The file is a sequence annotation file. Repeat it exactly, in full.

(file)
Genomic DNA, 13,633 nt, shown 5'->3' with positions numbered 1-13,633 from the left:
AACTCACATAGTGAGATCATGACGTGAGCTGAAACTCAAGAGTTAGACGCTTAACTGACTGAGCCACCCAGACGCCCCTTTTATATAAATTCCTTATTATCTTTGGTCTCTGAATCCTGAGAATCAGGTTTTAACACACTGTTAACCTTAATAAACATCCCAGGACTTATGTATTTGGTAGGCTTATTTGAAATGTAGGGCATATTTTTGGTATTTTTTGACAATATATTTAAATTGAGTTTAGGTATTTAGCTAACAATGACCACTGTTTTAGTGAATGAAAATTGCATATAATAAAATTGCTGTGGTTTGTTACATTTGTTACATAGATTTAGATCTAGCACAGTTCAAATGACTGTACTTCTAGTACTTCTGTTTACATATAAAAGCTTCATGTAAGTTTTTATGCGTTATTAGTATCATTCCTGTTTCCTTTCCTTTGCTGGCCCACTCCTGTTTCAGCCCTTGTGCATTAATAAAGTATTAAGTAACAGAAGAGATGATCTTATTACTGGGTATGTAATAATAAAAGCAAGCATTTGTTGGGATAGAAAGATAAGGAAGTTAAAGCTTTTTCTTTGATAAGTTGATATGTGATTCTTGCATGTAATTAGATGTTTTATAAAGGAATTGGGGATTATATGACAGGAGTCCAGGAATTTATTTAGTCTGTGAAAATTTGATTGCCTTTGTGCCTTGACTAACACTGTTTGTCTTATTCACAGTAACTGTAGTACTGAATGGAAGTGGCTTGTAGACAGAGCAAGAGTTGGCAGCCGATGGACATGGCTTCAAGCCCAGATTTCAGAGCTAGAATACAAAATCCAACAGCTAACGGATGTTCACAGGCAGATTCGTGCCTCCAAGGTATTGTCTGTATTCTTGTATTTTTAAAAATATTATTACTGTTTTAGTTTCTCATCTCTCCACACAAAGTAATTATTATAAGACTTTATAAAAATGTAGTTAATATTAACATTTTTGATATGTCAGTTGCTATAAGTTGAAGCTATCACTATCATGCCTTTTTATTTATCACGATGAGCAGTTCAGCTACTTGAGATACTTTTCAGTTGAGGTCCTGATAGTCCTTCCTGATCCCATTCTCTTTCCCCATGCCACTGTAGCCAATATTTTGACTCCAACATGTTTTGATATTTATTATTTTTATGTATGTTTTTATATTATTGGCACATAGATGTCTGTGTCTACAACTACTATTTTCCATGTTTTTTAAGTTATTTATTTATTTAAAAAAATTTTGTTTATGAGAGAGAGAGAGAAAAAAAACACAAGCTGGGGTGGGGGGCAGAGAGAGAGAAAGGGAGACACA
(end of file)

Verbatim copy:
Genomic DNA, 13,633 nt, shown 5'->3' with positions numbered 1-13,633 from the left:
AACTCACATAGTGAGATCATGACGTGAGCTGAAACTCAAGAGTTAGACGCTTAACTGACTGAGCCACCCAGACGCCCCTTTTATATAAATTCCTTATTATCTTTGGTCTCTGAATCCTGAGAATCAGGTTTTAACACACTGTTAACCTTAATAAACATCCCAGGACTTATGTATTTGGTAGGCTTATTTGAAATGTAGGGCATATTTTTGGTATTTTTTGACAATATATTTAAATTGAGTTTAGGTATTTAGCTAACAATGACCACTGTTTTAGTGAATGAAAATTGCATATAATAAAATTGCTGTGGTTTGTTACATTTGTTACATAGATTTAGATCTAGCACAGTTCAAATGACTGTACTTCTAGTACTTCTGTTTACATATAAAAGCTTCATGTAAGTTTTTATGCGTTATTAGTATCATTCCTGTTTCCTTTCCTTTGCTGGCCCACTCCTGTTTCAGCCCTTGTGCATTAATAAAGTATTAAGTAACAGAAGAGATGATCTTATTACTGGGTATGTAATAATAAAAGCAAGCATTTGTTGGGATAGAAAGATAAGGAAGTTAAAGCTTTTTCTTTGATAAGTTGATATGTGATTCTTGCATGTAATTAGATGTTTTATAAAGGAATTGGGGATTATATGACAGGAGTCCAGGAATTTATTTAGTCTGTGAAAATTTGATTGCCTTTGTGCCTTGACTAACACTGTTTGTCTTATTCACAGTAACTGTAGTACTGAATGGAAGTGGCTTGTAGACAGAGCAAGAGTTGGCAGCCGATGGACATGGCTTCAAGCCCAGATTTCAGAGCTAGAATACAAAATCCAACAGCTAACGGATGTTCACAGGCAGATTCGTGCCTCCAAGGTATTGTCTGTATTCTTGTATTTTTAAAAATATTATTACTGTTTTAGTTTCTCATCTCTCCACACAAAGTAATTATTATAAGACTTTATAAAAATGTAGTTAATATTAACATTTTTGATATGTCAGTTGCTATAAGTTGAAGCTATCACTATCATGCCTTTTTATTTATCACGATGAGCAGTTCAGCTACTTGAGATACTTTTCAGTTGAGGTCCTGATAGTCCTTCCTGATCCCATTCTCTTTCCCCATGCCACTGTAGCCAATATTTTGACTCCAACATGTTTTGATATTTATTATTTTTATGTATGTTTTTATATTATTGGCACATAGATGTCTGTGTCTACAACTACTATTTTCCATGTTTTTTAAGTTATTTATTTATTTAAAAAAATTTTGTTTATGAGAGAGAGAGAGAAAAAAAACACAAGCTGGGGTGGGGGGCAGAGAGAGAGAAAGGGAGACACA